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MLA Citation Guide (MLA 8th Edition): Newspaper Articles

This guide will help you learn how to cite correctly in MLA style.

How Can I Tell if it's a Newspaper?

Newspaper sections spread out on a table, Image from flickr, user NS Newsflash

Photo from Flickr, created by user NS Newsflash. Available under a Creative Commons license.

Not sure whether your article is from a newspaper? Look for these characteristics:

  • Main purpose is to provide readers with a brief account of current events locally, nationally or internationally.
  • Can be published daily, semiweekly or weekly.
  • Articles are usually written by journalists who may or may not have subject expertise.
  • Written for the general public, readers don't need any previous subject knowledge.
  • Little, if any, information about other sources is provided.

Articles may also come from journals or magazines.

Formatting

Note: For your Works Cited list, all citations should be double spaced and have a hanging indent.

A "hanging indent" means that each subsequent line after the first line of your citation should be indented by 0.5 inches.

Tips

Access Date

For all content found on the Web, you must list the date you first viewed the resource. This comes last in a citation. The exception to this rule is that you do not list access dates for content found in library databases.

Authors/Editors

An author can be a person but can also be an organization, or company. These are called group or corporate authors.

City of Newspaper

If the name of the city in which the newspaper is published is not evident from the title of the newspaper then provide the city in square brackets after the title of the newspaper.

E.g., When citing the Toronto Star, it is evident that the newspaper is published in Toronto. However, if citing The Gazette, it is not evident from the title that it is published in Montreal, so include [Montreal] after writing The Gazette.

Database Names

The name of the database will usually apear at the top of the search screen. Note that ProQuest and EBSCOhost are NOT database names, they are database providers. The name of the database will appear separately.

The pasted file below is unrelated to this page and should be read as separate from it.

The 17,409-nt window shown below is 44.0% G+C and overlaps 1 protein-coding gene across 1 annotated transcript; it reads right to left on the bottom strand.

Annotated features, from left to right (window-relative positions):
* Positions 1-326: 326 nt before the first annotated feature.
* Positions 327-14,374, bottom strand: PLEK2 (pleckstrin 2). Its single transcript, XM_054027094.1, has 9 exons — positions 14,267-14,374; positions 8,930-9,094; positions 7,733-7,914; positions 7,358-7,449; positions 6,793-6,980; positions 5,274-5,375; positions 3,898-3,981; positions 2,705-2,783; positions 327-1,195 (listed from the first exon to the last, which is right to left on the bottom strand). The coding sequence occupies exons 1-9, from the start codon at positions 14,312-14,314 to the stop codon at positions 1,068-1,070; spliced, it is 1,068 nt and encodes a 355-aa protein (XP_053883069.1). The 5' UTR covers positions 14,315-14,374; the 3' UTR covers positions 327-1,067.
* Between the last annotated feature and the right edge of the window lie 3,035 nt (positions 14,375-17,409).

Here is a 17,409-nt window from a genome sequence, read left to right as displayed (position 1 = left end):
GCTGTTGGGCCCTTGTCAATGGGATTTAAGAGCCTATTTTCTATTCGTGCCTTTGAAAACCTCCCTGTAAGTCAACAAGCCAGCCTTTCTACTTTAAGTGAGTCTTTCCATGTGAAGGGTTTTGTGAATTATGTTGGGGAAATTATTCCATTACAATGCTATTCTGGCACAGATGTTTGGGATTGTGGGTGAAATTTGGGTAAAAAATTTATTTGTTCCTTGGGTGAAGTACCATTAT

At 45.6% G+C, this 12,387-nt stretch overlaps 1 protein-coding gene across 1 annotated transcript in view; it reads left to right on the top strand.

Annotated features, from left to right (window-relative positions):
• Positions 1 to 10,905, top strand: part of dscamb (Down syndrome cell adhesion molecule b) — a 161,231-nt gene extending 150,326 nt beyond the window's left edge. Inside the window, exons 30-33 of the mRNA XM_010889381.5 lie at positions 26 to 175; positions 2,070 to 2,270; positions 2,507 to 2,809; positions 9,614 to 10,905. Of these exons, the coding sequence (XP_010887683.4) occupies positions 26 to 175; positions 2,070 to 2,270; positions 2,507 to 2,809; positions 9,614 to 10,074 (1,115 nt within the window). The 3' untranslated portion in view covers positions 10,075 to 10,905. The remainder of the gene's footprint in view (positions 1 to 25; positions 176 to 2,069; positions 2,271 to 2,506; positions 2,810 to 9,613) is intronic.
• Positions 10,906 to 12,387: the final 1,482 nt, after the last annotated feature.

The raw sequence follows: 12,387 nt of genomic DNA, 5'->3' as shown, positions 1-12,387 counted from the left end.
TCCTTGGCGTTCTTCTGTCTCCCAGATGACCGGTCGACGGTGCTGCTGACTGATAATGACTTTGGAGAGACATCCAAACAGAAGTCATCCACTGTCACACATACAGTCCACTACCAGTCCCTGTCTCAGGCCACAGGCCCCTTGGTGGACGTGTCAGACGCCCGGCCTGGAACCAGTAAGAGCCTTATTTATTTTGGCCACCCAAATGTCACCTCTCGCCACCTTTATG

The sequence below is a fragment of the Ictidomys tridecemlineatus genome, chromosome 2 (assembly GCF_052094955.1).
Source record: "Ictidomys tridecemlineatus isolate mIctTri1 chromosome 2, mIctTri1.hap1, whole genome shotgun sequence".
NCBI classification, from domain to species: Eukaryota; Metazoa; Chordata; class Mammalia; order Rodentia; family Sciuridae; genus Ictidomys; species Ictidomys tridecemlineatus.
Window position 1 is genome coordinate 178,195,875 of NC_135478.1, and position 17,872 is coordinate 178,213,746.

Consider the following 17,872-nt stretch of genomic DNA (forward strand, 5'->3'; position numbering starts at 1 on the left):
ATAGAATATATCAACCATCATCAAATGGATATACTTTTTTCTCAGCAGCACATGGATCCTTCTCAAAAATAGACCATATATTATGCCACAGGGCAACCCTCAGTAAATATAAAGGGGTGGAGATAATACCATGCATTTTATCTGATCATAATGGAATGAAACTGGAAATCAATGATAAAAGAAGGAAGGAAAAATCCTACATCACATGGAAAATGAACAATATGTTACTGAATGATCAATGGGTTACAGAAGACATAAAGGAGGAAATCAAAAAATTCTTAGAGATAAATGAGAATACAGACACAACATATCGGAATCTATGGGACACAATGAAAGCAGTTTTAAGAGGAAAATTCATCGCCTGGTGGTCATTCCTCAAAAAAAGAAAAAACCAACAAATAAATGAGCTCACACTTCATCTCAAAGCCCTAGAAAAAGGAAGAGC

If you have used the function to search multiple databases at once and therefore do not know the individual database name, enter the name of the database provider (e.g. ProQuest) as the database.

Dates

The format of all dates is: Date Month (shortened) Year. E.g. 5 Sept. 2012.

If no date is listed, write n.d.

Page Numbers

If no page number is listed, write n. pag. in the Works Cited list.

If the entire article is only one page, do not include a page number in the in-text citation.

If the article appears on non-consecutive pages (e.g., the article starts on page 5 then continues on page 12), write the first page number and a plus (+) sign. E.g., 5+

Titles

Capitalize the first letter of every important word in the title. You do not need to capitalize words such as: in, of, or an.

If there is a colon (:) in the title, include what comes after the colon (also known as the subtitle).

Newspaper Article From a Library Database

Author's Last Name, First Name. "Title of Article: Subtitle if Any." Name of Newspaper [city of newspaper if city name not in name], Date of Publication, p. Page number if given. Name of Database. 

Note: If the author's name is not listed, begin the citation with the title of the article.

Works Cited Example

Schmidt, Sarah. "Companies Fail the Test; Junk Food Marketing Aimed at Kids Faulted." The Gazette [Montreal], 10 Mar. 2010, p. A.11. Canadian Newsstand. 

 Note: If an article ends with a question mark or exclamation mark (!), you do not need to add a period to mark the end of the title.

In-Text Citation Example

(Author's Last Name Page Number)

(Schmidt A11)

 Note: If an article is only one page long, you do not need to provide the page number in the in-text citation.

 Note: If there is no author listed, the in-text citation would include the first word or words of the title of the article in quotation marks, e.g. ("Companies").

Newspaper Article From a Website

Author's Last Name, First Name. "Title of Article: Subtitle if Any." Title of website, Name of Newspaper, Date of Publication, URL. Accessed access date.

 Note: If the author's name is not listed, begin the citation with the title of the article.

Works Cited List Example

Morrison, Malcolm. "TSX Recovers on Greece News." thestar.com, Toronto Star, 23 June 2011, https://www.thestar.com/business/economy/2011/06/23/tsx_recovers_on_greece_news.html. Accessed 7 June 2016.

 Note: This entry has no page numbers, so this information is left out of the citation.

In-Text Citation Example

(Author's Last Name)

(Morrison)

 Note: This entry has no page numbers, so this information is left out of the citation.

 Note: If there is no author listed, the in-text citation would include the first word or words of the title of the article in quotation marks, e.g. ("TSX Recovers").

Newspaper Article in Print

Author's Last Name, First Name. "Title of Article: Subtitle if Any." Name of Newspaper, Date of Publication, p. Page number. 

 Note: If the author's name is not listed, begin the citation with the title of the article.

Works Cited List Example

Smith, Bill. "Talks on Bosnia Bog Down Over Borders." Toronto Star, 18 Aug. 2012, p. B6. 

In-Text Citation Example

(Author's Last Name Page Number)

(Smith B6)

 Note: If an article is only one page long, you do not need to provide the page number in the in-text citation. 

 Note: If there is no author listed, the in-text citation would include the first word or words of the title of the article in quotation marks, e.g. ("Talks").